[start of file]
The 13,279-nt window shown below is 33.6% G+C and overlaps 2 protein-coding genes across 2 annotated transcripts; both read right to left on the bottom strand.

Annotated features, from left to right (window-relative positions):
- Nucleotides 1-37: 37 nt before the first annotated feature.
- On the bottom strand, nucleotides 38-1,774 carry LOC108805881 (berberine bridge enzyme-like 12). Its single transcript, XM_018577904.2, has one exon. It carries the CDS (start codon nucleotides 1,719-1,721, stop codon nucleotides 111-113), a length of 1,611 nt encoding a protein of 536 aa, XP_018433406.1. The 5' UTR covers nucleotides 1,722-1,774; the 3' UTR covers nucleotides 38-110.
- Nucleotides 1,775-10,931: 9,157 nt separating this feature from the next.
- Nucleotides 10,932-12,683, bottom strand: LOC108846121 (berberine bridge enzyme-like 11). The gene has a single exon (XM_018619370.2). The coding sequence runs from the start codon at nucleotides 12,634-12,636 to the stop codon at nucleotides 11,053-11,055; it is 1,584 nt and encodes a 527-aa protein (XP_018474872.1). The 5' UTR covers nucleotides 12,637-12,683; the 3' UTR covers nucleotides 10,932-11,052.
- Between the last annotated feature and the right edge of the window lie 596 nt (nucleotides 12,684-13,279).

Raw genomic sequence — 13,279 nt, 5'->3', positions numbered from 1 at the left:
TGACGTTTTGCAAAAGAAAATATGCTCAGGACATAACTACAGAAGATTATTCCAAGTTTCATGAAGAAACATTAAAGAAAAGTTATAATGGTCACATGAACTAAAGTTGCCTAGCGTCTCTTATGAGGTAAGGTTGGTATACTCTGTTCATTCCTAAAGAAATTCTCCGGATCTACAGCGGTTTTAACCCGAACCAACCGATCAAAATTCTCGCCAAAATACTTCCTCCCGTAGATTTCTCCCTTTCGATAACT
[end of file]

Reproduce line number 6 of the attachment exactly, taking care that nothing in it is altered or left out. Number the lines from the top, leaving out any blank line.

- Nucleotides 10,932-12,683, bottom strand: LOC108846121 (berberine bridge enzyme-like 11). The gene has a single exon (XM_018619370.2). The coding sequence runs from the start codon at nucleotides 12,634-12,636 to the stop codon at nucleotides 11,053-11,055; it is 1,584 nt and encodes a 527-aa protein (XP_018474872.1). The 5' UTR covers nucleotides 12,637-12,683; the 3' UTR covers nucleotides 10,932-11,052.